MACHIKO : Half of the people don’t notice that fact nor do they care about it. The other half is very impressed that they are working in this way.
IKEGAMI : But in the end it is always an exciting thing to work in a vineyard with the aim of obtaining the highest possible quality of grapes, regardless of who tends to the vines.  

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This vineyard in the mountains, North of Ashikaga, is a physical challenge to work in: it has a steep slope of 38 degrees average of inclination ! We tested it, it’s really abrupt. Why did you choose to plant vines here ? “Because at the time it wasn’t possible to obtain agricultural land on flat ground, only on the steep slopes of the mountains“, said Machiko.
However, the southwest exposure offers very good conditions for the ripening of the grapes. And the steep slopes allow efficient drainage of rainwater between mid-June and mid-October. Rather important considering the average annual rainfall of between 1,100 and 1,200mm per year! And for the students this exercise of endurance is very beneficial: “they learn patience, it allows them to work with the seasons and sometimes lead them to improvisation working on sloping land, which is very stimulating“, Ikegami added.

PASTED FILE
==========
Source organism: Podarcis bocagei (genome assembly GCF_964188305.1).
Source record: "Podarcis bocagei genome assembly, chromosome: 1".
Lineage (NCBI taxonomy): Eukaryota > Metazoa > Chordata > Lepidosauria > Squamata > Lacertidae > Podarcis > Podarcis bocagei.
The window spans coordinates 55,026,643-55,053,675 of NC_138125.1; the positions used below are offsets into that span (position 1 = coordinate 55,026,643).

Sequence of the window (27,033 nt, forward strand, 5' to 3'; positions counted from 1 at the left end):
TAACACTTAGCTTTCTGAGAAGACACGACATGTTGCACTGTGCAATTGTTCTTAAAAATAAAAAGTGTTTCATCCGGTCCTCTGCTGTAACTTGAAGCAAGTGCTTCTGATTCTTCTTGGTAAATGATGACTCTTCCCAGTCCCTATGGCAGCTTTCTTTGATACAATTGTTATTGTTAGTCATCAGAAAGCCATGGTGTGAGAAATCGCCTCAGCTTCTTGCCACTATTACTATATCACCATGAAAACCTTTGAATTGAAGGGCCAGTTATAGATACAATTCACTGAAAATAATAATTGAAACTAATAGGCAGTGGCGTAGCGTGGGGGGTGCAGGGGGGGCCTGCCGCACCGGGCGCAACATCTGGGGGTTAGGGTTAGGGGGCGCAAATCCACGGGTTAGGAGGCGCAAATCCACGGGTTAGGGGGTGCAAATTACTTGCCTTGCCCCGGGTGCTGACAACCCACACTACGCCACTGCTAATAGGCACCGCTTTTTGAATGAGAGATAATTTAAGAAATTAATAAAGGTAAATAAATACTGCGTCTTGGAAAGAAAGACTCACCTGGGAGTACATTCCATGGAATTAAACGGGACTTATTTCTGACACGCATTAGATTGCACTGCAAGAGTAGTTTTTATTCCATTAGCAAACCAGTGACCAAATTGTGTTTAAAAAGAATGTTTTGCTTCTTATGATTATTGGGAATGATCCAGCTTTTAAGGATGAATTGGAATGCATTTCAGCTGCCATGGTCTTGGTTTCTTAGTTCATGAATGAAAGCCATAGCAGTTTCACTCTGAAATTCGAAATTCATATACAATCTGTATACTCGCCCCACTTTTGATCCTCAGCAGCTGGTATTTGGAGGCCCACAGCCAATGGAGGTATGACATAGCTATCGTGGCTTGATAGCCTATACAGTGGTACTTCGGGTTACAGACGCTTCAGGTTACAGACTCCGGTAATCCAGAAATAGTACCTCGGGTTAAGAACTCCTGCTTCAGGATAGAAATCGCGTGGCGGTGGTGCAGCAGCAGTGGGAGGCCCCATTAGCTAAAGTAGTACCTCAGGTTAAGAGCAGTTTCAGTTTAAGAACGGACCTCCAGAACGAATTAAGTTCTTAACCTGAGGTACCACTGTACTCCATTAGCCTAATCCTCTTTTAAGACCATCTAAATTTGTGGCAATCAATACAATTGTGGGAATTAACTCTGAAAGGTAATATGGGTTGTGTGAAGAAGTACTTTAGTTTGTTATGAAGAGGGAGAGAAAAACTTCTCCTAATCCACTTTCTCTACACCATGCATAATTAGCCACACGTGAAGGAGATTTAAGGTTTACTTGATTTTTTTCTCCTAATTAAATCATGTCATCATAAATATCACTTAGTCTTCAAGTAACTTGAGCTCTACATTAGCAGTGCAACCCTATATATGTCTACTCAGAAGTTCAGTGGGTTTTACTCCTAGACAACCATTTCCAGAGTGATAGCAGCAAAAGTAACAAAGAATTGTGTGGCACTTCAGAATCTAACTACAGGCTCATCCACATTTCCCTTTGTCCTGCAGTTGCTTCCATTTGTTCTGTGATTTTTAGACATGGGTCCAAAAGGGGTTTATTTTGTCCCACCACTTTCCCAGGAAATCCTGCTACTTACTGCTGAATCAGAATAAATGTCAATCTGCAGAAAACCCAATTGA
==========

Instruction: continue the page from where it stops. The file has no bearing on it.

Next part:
Moreover these are excellent soils for growing vines: a mixture of graphics, basalt and Jurassic shale.

And when they are not working in the vineyard, the students are involved in transporting the logs, from the farm to the edge of the forest. Because it is here first moistened, then stored in columns of sections aligned in nature – where it will later develop shiitake, the delicious Japanese mushroom that goes wonderfully with soups, meat and fish.

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WE : Oenotourism is highly developed on the Estate. Is it one of the key of Coco Farm & Winery’s success ?

IKEGAMI : From its origen wine has had a very strong connection with food. It must remain something fun for people coming from the vineyard and the cellar, to sit in the restaurant and to order wine. On the other hand, COCOROMI GAKUEN is a center of social well-being in which it is not common to have any fun. So it would be very nice if the many customers who visit COCOROMI GAKUEN do so not only for comfort, but also to enjoy the environment related to the wine.